Main materials used for mounting are paper, mounting silk and paste.
Japanese paper handmade in the cold season is said to have good quality.
Paper made in mid-winter with limpid water and in the midst of fresh, clean air is sharp and crisp.
Rather than using it immediately after it is made, paper is kept stored for a while to give it time to mature.
Many types of paper including minogami, sekishushi, and kurotanishi are stored on shelves, maturing and awaiting their turn to be used. Recycled paper that young restorers have spent nights joining for practice are also stored in rolls; they will eventually be used for under-papering Japanese sliding doors(fusuma) and folding screens (byobu).
Aged mounting silk is most suitable for aged art objects.
It would be best if mounting silk dating to the same period as the art object could be found. However, since this is very difficult, patterns are copied from celebrated fabric or antique patterned fabric, and newly woven. Mounting silk woven anew for a hanging scroll or hand scroll will be handed down for use in the next generation. In fact, most of the fabrics that are selected for mounting and the ideas associated with the selection and combination of fabrics for mounting are those that have been handed down to us from our predecessors. Thus, many aspects of tradition associated with mounting are handed down from generation to generation.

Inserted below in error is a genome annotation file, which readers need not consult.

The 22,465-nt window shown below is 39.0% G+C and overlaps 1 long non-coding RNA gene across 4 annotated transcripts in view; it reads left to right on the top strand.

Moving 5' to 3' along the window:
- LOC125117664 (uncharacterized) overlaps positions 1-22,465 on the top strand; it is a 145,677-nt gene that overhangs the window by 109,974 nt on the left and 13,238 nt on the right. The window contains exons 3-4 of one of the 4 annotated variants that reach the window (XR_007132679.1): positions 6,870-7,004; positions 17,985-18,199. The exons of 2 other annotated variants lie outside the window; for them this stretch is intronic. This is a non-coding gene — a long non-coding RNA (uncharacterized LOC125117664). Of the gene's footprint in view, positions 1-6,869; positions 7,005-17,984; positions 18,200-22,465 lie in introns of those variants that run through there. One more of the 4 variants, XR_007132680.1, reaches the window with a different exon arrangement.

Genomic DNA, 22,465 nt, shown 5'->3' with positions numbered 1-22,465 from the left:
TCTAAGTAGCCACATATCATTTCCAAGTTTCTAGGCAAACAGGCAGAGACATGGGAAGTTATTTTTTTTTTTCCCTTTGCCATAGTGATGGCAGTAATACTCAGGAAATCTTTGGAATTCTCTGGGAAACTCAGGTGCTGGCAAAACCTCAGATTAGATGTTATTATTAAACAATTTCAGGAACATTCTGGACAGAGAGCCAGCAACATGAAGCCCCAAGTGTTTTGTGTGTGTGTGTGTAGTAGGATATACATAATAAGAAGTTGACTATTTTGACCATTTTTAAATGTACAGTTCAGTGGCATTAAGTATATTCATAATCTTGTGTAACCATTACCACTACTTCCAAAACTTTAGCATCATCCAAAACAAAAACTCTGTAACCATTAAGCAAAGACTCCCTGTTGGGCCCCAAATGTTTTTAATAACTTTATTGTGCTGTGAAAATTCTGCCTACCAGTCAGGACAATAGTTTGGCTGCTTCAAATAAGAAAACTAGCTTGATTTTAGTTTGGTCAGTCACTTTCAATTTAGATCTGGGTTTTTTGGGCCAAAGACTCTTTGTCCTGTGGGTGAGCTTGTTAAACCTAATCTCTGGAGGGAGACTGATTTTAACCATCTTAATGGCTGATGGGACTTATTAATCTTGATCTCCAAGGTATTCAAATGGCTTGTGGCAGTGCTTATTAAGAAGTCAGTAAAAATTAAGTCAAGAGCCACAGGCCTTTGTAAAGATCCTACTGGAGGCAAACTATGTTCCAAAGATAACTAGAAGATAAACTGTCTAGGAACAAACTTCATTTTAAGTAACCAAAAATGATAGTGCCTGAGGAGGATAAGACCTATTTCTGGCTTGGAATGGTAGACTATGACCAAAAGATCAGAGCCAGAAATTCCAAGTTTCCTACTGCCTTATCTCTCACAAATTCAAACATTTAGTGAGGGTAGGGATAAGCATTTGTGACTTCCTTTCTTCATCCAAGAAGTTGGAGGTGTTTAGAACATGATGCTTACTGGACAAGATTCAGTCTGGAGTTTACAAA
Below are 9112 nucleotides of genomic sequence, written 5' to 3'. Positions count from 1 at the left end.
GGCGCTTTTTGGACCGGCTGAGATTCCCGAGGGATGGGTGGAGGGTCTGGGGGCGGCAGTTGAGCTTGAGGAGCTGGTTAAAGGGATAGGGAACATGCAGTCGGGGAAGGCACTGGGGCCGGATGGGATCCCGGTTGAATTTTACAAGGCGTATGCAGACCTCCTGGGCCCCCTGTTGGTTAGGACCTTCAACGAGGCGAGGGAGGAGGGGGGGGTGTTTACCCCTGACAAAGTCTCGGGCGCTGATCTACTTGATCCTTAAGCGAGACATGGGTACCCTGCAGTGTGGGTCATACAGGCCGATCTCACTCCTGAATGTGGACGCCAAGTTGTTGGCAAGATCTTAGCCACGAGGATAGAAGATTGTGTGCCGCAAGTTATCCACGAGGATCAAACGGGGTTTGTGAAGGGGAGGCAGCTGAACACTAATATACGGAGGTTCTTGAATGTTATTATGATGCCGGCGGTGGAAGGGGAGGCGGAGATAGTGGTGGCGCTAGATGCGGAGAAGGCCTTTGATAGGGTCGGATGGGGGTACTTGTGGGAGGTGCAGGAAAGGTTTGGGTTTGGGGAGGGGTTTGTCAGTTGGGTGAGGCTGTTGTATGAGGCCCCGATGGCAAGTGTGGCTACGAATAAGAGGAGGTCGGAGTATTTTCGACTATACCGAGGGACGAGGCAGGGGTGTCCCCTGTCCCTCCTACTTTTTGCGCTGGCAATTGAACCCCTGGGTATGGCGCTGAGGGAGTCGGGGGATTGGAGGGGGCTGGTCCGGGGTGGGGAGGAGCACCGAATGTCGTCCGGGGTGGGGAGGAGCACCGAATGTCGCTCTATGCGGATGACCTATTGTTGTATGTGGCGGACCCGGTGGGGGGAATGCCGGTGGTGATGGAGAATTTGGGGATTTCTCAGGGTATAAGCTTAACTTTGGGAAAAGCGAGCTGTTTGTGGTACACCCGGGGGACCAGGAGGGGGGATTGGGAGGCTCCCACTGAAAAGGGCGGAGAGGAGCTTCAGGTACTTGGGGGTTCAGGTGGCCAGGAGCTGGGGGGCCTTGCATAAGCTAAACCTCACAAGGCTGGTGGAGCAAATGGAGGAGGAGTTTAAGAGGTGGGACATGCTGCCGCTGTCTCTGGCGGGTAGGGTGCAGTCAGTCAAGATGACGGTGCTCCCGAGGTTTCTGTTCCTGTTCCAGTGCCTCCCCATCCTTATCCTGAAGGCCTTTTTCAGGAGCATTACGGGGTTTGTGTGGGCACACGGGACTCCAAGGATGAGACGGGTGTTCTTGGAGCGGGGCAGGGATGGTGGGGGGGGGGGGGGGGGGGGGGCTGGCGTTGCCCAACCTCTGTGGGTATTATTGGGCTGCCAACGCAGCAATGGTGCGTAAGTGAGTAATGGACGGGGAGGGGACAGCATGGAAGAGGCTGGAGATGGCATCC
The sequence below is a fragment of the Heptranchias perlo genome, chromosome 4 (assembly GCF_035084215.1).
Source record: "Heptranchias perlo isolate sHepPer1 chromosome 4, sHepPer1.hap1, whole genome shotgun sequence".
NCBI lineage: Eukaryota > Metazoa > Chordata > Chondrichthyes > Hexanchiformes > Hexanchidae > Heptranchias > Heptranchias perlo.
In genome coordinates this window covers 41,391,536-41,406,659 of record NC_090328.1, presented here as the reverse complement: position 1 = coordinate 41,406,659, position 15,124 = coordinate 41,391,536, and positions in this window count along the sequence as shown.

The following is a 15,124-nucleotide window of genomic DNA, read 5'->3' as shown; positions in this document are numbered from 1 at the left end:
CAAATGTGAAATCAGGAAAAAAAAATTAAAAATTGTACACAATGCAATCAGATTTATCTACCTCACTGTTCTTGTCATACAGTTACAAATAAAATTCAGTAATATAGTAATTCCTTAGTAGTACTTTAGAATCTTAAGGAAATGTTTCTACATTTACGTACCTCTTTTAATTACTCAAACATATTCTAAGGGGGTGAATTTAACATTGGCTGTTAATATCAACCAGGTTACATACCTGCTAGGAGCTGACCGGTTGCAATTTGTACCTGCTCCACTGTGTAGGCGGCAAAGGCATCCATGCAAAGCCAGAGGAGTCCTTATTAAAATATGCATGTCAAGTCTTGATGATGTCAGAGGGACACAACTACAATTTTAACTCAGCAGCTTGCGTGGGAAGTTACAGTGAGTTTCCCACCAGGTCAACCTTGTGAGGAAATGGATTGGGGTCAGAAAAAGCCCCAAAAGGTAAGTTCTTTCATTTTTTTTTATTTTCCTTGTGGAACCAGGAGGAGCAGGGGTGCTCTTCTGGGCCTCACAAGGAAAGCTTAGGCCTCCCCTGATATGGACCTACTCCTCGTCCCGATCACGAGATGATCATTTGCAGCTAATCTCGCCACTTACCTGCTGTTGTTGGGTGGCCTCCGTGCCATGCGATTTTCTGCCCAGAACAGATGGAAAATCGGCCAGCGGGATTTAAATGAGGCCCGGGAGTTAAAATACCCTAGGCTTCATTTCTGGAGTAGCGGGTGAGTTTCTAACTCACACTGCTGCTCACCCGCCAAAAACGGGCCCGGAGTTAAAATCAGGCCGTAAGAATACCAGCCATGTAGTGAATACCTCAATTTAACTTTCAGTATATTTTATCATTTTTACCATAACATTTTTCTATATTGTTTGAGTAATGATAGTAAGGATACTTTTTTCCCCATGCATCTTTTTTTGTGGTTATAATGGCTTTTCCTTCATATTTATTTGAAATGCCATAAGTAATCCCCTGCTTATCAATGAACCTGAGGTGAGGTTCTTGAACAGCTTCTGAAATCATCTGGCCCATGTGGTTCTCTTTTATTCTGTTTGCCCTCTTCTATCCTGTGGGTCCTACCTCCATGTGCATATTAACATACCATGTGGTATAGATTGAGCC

New paste made by cooking wheat starch is used for the initial lining of the art object and mounting silk.
Aged paste is made by storing new paste cooked during the coldest time of the year in an earthenware pot for about 10 years. Since it is not strongly adhesive, it will not cause creases due to hardening after it has been used for lining. For this reason, it is used for subsidiary, overall and final linings.
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